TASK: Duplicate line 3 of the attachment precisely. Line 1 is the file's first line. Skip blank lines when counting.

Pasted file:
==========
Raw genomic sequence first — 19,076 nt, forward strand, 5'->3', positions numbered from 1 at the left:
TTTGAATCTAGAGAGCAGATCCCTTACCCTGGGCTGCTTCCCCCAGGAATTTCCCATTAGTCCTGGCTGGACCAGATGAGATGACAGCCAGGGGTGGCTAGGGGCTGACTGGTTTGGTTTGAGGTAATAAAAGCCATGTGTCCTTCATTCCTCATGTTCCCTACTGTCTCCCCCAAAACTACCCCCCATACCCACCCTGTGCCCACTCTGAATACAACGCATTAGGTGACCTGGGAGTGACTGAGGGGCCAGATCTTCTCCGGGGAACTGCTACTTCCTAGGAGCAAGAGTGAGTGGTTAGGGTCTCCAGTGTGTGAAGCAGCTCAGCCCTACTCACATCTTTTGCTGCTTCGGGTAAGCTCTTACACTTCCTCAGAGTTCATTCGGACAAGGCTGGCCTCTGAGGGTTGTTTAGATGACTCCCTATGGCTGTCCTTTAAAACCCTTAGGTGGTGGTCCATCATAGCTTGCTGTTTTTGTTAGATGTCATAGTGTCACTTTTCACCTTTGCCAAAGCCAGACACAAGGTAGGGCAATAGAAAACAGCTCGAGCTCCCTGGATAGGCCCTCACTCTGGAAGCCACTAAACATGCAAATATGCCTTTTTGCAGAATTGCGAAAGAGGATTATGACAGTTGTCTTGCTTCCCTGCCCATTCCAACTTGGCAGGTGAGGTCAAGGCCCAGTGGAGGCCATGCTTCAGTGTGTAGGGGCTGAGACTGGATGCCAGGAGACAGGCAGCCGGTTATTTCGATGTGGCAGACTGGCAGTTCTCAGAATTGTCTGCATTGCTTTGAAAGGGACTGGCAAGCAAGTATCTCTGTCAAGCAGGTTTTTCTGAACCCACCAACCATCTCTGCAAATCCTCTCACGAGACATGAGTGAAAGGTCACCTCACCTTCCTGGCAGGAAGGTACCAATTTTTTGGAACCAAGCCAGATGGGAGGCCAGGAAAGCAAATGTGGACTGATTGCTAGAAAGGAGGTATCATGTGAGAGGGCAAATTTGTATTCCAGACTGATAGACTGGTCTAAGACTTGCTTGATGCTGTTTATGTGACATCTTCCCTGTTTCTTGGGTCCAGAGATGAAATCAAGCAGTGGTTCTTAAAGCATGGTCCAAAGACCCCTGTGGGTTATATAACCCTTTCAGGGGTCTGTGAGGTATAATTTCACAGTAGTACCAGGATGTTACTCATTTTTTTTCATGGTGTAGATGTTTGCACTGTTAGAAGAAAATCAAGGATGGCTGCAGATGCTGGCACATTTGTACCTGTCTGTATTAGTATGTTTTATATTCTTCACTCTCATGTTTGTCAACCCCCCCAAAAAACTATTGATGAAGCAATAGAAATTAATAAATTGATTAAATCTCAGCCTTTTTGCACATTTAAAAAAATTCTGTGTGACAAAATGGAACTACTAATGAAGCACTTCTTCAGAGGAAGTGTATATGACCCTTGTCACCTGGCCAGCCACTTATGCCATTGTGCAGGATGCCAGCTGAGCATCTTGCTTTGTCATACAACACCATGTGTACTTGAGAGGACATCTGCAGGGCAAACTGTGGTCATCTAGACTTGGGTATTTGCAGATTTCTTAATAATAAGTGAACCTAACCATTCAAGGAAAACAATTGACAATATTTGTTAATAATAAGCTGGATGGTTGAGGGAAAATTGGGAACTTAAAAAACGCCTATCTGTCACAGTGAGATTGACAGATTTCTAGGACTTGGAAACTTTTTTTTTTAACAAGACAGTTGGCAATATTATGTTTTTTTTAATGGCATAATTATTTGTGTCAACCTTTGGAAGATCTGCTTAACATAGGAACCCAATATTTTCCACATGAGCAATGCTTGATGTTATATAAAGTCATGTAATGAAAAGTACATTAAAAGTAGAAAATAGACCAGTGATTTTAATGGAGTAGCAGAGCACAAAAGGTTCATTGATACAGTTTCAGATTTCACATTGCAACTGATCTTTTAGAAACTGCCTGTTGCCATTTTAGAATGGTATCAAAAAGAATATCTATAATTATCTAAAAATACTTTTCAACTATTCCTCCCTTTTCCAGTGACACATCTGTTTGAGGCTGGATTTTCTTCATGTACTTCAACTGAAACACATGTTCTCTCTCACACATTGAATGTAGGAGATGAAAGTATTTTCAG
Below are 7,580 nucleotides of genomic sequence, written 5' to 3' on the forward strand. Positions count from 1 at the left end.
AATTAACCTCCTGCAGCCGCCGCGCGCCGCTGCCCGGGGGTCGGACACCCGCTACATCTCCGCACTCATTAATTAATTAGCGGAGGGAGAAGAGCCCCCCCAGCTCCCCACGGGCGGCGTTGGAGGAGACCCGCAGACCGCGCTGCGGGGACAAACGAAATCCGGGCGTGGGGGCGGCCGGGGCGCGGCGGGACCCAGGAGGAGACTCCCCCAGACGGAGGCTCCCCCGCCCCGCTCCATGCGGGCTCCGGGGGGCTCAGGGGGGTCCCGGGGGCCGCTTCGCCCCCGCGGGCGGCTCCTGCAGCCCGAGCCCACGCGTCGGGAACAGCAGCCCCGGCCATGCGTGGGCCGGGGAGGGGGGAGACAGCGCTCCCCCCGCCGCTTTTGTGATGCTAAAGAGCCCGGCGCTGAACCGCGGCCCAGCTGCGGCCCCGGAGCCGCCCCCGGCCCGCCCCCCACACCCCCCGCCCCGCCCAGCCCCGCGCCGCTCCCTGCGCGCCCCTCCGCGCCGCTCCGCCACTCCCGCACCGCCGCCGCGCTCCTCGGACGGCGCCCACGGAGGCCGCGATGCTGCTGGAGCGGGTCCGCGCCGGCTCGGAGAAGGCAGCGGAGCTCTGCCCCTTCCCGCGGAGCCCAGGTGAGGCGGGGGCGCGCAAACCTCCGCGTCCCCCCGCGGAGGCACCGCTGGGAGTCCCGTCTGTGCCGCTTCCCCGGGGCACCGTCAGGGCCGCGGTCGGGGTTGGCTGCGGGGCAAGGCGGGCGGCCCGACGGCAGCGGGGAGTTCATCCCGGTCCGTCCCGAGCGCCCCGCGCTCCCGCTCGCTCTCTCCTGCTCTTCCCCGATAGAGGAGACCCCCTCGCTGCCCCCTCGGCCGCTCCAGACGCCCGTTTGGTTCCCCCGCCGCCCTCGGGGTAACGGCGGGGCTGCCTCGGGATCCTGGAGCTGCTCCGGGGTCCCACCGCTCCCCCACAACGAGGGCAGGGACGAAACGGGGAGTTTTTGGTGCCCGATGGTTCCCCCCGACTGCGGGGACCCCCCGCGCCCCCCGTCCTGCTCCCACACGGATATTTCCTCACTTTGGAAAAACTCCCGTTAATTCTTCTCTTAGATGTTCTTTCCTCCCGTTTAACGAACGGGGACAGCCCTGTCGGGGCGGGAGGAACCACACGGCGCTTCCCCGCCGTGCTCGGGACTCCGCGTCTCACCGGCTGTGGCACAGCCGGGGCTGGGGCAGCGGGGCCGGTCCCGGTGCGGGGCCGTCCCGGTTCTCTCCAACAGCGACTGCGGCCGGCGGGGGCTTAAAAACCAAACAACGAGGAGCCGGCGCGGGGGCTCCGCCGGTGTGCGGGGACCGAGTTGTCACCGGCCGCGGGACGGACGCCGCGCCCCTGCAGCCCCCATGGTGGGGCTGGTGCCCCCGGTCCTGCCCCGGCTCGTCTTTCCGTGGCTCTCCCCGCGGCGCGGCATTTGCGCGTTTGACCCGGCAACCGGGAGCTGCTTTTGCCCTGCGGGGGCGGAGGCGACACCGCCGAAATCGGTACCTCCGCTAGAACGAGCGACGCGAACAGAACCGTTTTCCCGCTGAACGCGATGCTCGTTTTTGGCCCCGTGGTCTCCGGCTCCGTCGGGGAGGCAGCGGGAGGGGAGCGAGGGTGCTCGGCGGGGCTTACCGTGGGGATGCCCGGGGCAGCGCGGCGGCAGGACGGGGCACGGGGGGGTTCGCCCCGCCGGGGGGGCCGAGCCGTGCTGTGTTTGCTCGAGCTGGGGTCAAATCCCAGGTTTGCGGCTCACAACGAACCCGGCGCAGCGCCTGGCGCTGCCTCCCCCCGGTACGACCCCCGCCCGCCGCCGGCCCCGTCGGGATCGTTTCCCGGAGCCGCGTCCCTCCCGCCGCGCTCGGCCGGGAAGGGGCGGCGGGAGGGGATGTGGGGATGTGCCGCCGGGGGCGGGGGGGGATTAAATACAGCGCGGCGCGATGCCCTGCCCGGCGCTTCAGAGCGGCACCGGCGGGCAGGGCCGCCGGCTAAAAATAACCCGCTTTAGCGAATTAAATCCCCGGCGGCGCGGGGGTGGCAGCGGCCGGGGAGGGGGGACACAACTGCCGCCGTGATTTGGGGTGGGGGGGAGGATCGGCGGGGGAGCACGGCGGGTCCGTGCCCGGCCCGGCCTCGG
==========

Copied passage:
Below are 7,580 nucleotides of genomic sequence, written 5' to 3' on the forward strand. Positions count from 1 at the left end.